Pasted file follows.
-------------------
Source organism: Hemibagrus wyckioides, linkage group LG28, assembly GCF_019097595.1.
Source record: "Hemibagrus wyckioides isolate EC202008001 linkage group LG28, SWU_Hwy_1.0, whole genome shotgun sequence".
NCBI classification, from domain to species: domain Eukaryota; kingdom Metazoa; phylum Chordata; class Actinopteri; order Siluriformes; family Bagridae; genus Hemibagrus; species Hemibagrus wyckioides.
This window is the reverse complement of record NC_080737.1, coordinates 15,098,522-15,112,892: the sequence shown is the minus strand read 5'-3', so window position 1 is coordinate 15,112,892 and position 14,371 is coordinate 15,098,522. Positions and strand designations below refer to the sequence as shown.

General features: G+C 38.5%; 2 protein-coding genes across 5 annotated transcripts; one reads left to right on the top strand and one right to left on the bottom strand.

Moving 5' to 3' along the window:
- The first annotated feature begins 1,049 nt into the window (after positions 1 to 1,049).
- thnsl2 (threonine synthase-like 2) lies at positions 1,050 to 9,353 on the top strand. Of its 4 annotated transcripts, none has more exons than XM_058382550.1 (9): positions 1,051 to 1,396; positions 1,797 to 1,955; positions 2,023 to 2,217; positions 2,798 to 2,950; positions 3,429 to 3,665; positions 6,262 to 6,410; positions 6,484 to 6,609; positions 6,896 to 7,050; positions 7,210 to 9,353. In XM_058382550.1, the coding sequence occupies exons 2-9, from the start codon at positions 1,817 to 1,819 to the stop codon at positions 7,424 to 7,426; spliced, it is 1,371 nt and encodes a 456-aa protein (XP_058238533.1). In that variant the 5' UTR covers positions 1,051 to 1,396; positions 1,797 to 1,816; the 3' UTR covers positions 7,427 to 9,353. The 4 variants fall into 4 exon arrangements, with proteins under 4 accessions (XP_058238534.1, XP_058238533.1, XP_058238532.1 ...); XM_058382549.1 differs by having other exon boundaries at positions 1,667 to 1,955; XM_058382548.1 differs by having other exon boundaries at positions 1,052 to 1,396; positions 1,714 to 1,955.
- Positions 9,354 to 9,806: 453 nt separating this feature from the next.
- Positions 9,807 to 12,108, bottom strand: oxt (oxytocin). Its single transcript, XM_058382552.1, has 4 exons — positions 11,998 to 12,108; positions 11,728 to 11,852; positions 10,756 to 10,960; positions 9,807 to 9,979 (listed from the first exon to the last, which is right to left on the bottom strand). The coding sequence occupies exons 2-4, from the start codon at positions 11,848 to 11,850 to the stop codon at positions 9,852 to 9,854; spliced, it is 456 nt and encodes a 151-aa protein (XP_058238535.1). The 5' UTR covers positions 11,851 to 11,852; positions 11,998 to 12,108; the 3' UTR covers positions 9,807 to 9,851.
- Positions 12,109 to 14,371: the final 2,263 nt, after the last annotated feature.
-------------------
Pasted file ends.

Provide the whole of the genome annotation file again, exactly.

Source organism: Hemibagrus wyckioides, linkage group LG28, assembly GCF_019097595.1.
Source record: "Hemibagrus wyckioides isolate EC202008001 linkage group LG28, SWU_Hwy_1.0, whole genome shotgun sequence".
NCBI classification, from domain to species: domain Eukaryota; kingdom Metazoa; phylum Chordata; class Actinopteri; order Siluriformes; family Bagridae; genus Hemibagrus; species Hemibagrus wyckioides.
This window is the reverse complement of record NC_080737.1, coordinates 15,098,522-15,112,892: the sequence shown is the minus strand read 5'-3', so window position 1 is coordinate 15,112,892 and position 14,371 is coordinate 15,098,522. Positions and strand designations below refer to the sequence as shown.

General features: G+C 38.5%; 2 protein-coding genes across 5 annotated transcripts; one reads left to right on the top strand and one right to left on the bottom strand.

Moving 5' to 3' along the window:
- The first annotated feature begins 1,049 nt into the window (after positions 1 to 1,049).
- thnsl2 (threonine synthase-like 2) lies at positions 1,050 to 9,353 on the top strand. Of its 4 annotated transcripts, none has more exons than XM_058382550.1 (9): positions 1,051 to 1,396; positions 1,797 to 1,955; positions 2,023 to 2,217; positions 2,798 to 2,950; positions 3,429 to 3,665; positions 6,262 to 6,410; positions 6,484 to 6,609; positions 6,896 to 7,050; positions 7,210 to 9,353. In XM_058382550.1, the coding sequence occupies exons 2-9, from the start codon at positions 1,817 to 1,819 to the stop codon at positions 7,424 to 7,426; spliced, it is 1,371 nt and encodes a 456-aa protein (XP_058238533.1). In that variant the 5' UTR covers positions 1,051 to 1,396; positions 1,797 to 1,816; the 3' UTR covers positions 7,427 to 9,353. The 4 variants fall into 4 exon arrangements, with proteins under 4 accessions (XP_058238534.1, XP_058238533.1, XP_058238532.1 ...); XM_058382549.1 differs by having other exon boundaries at positions 1,667 to 1,955; XM_058382548.1 differs by having other exon boundaries at positions 1,052 to 1,396; positions 1,714 to 1,955.
- Positions 9,354 to 9,806: 453 nt separating this feature from the next.
- Positions 9,807 to 12,108, bottom strand: oxt (oxytocin). Its single transcript, XM_058382552.1, has 4 exons — positions 11,998 to 12,108; positions 11,728 to 11,852; positions 10,756 to 10,960; positions 9,807 to 9,979 (listed from the first exon to the last, which is right to left on the bottom strand). The coding sequence occupies exons 2-4, from the start codon at positions 11,848 to 11,850 to the stop codon at positions 9,852 to 9,854; spliced, it is 456 nt and encodes a 151-aa protein (XP_058238535.1). The 5' UTR covers positions 11,851 to 11,852; positions 11,998 to 12,108; the 3' UTR covers positions 9,807 to 9,851.
- Positions 12,109 to 14,371: the final 2,263 nt, after the last annotated feature.